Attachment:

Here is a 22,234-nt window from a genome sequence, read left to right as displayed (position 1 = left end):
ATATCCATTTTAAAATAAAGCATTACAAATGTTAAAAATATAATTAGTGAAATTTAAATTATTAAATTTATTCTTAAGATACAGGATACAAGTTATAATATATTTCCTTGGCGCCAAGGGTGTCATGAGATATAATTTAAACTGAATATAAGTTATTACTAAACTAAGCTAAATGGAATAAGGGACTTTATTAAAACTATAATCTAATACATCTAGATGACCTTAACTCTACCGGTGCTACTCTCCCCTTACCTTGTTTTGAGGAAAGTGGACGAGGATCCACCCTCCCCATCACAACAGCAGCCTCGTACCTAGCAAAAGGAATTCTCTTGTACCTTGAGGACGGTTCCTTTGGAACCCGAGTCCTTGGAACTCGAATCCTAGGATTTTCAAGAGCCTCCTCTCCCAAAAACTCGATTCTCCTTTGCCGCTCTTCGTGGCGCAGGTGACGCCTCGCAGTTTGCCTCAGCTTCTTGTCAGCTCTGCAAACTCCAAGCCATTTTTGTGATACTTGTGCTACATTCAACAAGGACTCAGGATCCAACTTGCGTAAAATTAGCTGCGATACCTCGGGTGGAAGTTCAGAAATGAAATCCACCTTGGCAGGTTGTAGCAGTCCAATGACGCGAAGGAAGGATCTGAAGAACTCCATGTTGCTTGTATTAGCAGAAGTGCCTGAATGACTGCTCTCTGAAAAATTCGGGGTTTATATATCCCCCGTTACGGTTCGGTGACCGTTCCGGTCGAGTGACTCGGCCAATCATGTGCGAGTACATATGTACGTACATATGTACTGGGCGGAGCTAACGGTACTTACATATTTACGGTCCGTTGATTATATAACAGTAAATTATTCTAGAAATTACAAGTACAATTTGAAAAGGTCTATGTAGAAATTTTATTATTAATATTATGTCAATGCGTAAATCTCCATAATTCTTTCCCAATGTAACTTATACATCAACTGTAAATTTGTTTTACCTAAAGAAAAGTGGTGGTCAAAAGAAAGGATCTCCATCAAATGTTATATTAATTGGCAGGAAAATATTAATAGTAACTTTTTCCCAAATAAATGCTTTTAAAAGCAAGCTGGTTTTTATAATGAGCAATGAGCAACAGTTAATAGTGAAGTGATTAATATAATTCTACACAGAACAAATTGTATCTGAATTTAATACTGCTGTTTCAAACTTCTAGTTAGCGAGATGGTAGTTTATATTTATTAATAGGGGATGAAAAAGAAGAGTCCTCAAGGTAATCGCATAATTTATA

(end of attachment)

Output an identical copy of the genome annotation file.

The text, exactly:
Here is a 22,234-nt window from a genome sequence, read left to right as displayed (position 1 = left end):
ATATCCATTTTAAAATAAAGCATTACAAATGTTAAAAATATAATTAGTGAAATTTAAATTATTAAATTTATTCTTAAGATACAGGATACAAGTTATAATATATTTCCTTGGCGCCAAGGGTGTCATGAGATATAATTTAAACTGAATATAAGTTATTACTAAACTAAGCTAAATGGAATAAGGGACTTTATTAAAACTATAATCTAATACATCTAGATGACCTTAACTCTACCGGTGCTACTCTCCCCTTACCTTGTTTTGAGGAAAGTGGACGAGGATCCACCCTCCCCATCACAACAGCAGCCTCGTACCTAGCAAAAGGAATTCTCTTGTACCTTGAGGACGGTTCCTTTGGAACCCGAGTCCTTGGAACTCGAATCCTAGGATTTTCAAGAGCCTCCTCTCCCAAAAACTCGATTCTCCTTTGCCGCTCTTCGTGGCGCAGGTGACGCCTCGCAGTTTGCCTCAGCTTCTTGTCAGCTCTGCAAACTCCAAGCCATTTTTGTGATACTTGTGCTACATTCAACAAGGACTCAGGATCCAACTTGCGTAAAATTAGCTGCGATACCTCGGGTGGAAGTTCAGAAATGAAATCCACCTTGGCAGGTTGTAGCAGTCCAATGACGCGAAGGAAGGATCTGAAGAACTCCATGTTGCTTGTATTAGCAGAAGTGCCTGAATGACTGCTCTCTGAAAAATTCGGGGTTTATATATCCCCCGTTACGGTTCGGTGACCGTTCCGGTCGAGTGACTCGGCCAATCATGTGCGAGTACATATGTACGTACATATGTACTGGGCGGAGCTAACGGTACTTACATATTTACGGTCCGTTGATTATATAACAGTAAATTATTCTAGAAATTACAAGTACAATTTGAAAAGGTCTATGTAGAAATTTTATTATTAATATTATGTCAATGCGTAAATCTCCATAATTCTTTCCCAATGTAACTTATACATCAACTGTAAATTTGTTTTACCTAAAGAAAAGTGGTGGTCAAAAGAAAGGATCTCCATCAAATGTTATATTAATTGGCAGGAAAATATTAATAGTAACTTTTTCCCAAATAAATGCTTTTAAAAGCAAGCTGGTTTTTATAATGAGCAATGAGCAACAGTTAATAGTGAAGTGATTAATATAATTCTACACAGAACAAATTGTATCTGAATTTAATACTGCTGTTTCAAACTTCTAGTTAGCGAGATGGTAGTTTATATTTATTAATAGGGGATGAAAAAGAAGAGTCCTCAAGGTAATCGCATAATTTATA